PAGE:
JD: Did you ever run a record label?
JNH: In the 90s, my wife Kim and I ran a short-lived label called July95 that was pretty much a disaster. I think it was the confluence of teenagers, bands that had already split up and being broke as hell. And my rather intense ADD. That said, we put out two fantastic records that have held up to the test of time: the I Am Heaven 12″ and the Mandela Strikeforce 7″. Lots of lessons learned from those days; communicate, have money first, press smaller amounts of records, jump ship if things aren't going well.
I helped start the Providence-based record label Corleone in 1997 with Brian Oakley. We put out a couple of records but my interest dropped off once I got really into graphic design and moved mid-westward. Brian has kept the label alive for more than 10 years, though and we (The MVA) help him out with ads and putting packaging together for records.
Now I run the “occasional” record label Hardisty-Disk. I put out small runs of noise, electronics and weirdness every so often. We have new or re-packaged releases on the way from John Wiese, I Am Heaven and Terrorclops. Its more about fun and productivity than running a record label.
JD: Were you in any of the bands represented in the book?
JNH: Lets see, I was in one terrible band that will be left unnamed even though no one will have remembered it or heard of it. I'm taking that to the grave. I don't think I have the patience for learning an instrument. That probably helped me focus more on making zines and putting out records; being more of a publisher/curator than artist. If anyone wants to start an Unwound rip-off band though, holler at me.
JD: A lot of these records you present in the book fetch high prices on Ebay. Have you ever paid a high price for a record?
JNH: Not to doubt your research but I wonder how many of these records are actually fetching anything. I just spent some time searching for records that seem like they'd actually be worth something–Crudos, original Gravity releases, Indian Summer records– and they were all on eBay but no one was bidding. Ok, there was one bid for the Clikitat Ikatowi LP but its was $9.99 (pretty reasonable). I saw two shockers though–an original pressing of the Honeywell LP (only 300, I think?) going for $5 which if I didn't have it I'd pay $30 for it easy. The other was someone with Buy It Now on the Ordination of Aaron LP for $67.50. No one in their right mind should pay $67.50 for that record. Its not bad, its just not a good use of $67.50.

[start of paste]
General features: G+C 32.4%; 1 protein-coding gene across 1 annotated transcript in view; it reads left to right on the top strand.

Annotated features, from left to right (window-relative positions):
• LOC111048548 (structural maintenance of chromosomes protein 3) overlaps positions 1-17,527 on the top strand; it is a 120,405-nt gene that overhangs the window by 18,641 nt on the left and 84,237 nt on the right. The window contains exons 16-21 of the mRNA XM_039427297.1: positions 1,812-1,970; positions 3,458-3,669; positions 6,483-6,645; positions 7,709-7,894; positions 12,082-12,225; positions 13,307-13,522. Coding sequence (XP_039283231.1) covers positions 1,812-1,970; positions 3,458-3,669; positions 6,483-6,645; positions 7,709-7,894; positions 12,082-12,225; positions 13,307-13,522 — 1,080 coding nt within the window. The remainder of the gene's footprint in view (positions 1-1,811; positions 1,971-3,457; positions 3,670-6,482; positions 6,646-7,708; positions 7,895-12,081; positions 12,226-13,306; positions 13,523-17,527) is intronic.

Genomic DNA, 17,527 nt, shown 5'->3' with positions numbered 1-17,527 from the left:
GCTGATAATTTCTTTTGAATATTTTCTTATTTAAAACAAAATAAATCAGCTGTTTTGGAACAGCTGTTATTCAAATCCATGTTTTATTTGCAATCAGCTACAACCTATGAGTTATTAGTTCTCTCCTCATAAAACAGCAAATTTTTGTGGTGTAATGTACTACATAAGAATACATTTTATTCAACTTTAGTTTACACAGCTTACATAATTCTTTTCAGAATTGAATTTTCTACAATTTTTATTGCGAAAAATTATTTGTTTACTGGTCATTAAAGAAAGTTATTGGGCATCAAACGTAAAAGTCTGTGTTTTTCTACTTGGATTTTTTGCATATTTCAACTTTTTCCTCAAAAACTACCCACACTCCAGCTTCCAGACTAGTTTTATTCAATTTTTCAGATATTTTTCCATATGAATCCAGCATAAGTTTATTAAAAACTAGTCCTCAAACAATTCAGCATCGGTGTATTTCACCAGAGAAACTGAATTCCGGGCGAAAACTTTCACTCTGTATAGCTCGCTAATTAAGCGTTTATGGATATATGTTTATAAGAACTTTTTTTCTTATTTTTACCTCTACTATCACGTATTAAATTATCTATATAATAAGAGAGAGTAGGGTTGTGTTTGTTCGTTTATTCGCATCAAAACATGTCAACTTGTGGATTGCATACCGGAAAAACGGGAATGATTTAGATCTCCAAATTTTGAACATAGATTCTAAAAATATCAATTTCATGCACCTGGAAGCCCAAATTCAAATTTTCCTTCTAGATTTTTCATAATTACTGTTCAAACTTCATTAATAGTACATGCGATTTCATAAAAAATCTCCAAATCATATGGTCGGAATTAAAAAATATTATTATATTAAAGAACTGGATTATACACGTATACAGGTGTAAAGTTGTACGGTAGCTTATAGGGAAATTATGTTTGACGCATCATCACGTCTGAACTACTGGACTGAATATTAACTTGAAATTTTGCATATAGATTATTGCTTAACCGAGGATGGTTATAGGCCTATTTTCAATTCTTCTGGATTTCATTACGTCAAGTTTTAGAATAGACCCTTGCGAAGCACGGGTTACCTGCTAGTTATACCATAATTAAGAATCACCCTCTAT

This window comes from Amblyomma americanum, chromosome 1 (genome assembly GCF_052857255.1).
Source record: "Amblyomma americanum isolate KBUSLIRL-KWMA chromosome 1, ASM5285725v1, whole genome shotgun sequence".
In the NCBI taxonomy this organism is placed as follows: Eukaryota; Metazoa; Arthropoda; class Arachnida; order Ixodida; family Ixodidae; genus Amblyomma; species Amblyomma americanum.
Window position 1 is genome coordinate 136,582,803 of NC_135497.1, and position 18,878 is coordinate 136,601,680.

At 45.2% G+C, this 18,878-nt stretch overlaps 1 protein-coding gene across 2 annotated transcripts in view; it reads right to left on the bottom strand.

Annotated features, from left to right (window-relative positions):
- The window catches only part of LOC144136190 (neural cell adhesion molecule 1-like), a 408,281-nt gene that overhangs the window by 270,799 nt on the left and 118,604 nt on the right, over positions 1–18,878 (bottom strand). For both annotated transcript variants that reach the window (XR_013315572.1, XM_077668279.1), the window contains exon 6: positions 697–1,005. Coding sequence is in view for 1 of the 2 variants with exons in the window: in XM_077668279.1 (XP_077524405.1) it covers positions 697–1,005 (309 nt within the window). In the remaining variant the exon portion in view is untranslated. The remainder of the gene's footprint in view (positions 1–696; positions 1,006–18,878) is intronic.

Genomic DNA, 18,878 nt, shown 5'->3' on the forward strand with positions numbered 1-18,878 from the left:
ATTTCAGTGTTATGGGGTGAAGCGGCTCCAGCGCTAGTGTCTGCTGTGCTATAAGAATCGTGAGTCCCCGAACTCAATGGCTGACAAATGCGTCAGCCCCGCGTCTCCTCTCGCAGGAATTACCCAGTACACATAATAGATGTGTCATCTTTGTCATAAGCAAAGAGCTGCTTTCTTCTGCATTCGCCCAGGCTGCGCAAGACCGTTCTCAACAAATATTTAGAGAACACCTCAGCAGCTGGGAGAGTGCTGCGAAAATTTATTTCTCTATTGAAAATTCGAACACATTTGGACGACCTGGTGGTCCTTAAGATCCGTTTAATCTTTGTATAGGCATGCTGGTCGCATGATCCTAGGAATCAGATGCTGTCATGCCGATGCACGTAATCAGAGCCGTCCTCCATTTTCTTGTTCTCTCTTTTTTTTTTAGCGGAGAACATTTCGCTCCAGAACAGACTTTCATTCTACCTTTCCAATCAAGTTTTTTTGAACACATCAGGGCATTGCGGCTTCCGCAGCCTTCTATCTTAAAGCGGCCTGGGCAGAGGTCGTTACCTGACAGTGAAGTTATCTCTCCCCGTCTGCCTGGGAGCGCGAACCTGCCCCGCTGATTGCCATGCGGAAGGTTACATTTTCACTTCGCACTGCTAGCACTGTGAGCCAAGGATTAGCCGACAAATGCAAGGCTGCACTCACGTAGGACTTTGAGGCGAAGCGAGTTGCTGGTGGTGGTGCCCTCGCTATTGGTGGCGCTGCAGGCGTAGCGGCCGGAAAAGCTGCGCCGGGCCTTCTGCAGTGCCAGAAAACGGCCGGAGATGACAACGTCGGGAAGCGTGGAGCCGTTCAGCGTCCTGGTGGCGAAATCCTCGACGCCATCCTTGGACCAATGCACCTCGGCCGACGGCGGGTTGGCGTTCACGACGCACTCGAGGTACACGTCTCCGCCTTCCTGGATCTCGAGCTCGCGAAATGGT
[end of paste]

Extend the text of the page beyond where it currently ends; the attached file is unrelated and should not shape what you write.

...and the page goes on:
I think five years ago, a lot of these records were fetching high prices but I think maybe everyone that wanted their Indian Summer 7″s got 'em.
Have I ever paid a high price for a record? Not really. I think I paid $40 for a sealed copy of Talking Heads “Speak In Tongues” with the Robert Rauschenberg art but that was probably a steal. I think I'd be willing to pay $30 for the “A History of Compassion & Justice” compilation on Lengua Armada that's in the book. It's screen-printed on paper towels and the line-up is killer. I tend to blow all my money on coffee so there's not much left over for 90s emo records.
Surprisingly, there were lots of records in my collection where when I looked back I regretted spending even $3 on them. I felt like I'd been had.
JD: I feel like the market has sort of tapered off, but I remember seeing stuff like that Orchid/Jeromes Dream skull shaped album going for like eighty, or certain Gravity albums for a chunk of change. I wonder, do you think there became a point where bands and labels realized there might be more of an angle to sell the package more than the music?
JNH: I think you're definitely right that there was a period of people going nuts for certain records. I used to have 20 of the Eucalyptus comp on Tree and could eBay one every six months for $40, I wonder if I could get $10 now.
I don't know that the packaging was being sold over the records—and I'm talking last five or more years; in the 90s my answer is “No”—but I think we saw and will continue to see people use unique packaging as an enticement to push your purchase over the edge. That said, I think a lot of the late-90s/early 00s craziness (Arab on radar/locust puddle-shaped 7″, the sawblade shaped 8” on No Idea, silk-screened b-sides etc.) are more about the excitement of being able to make these things than a sales ploy.
The big point is now that recorded music is split from its format (which was ultimately a delivery device), you had better make something worthy of the materials consumed in its production and that deserves a spot in my home. A lot of people bemoan the loss of music packaging with the mp3 but I love it. I never have to buy a poorly packaged CD again and can instead save the cash for beautifully considered objects.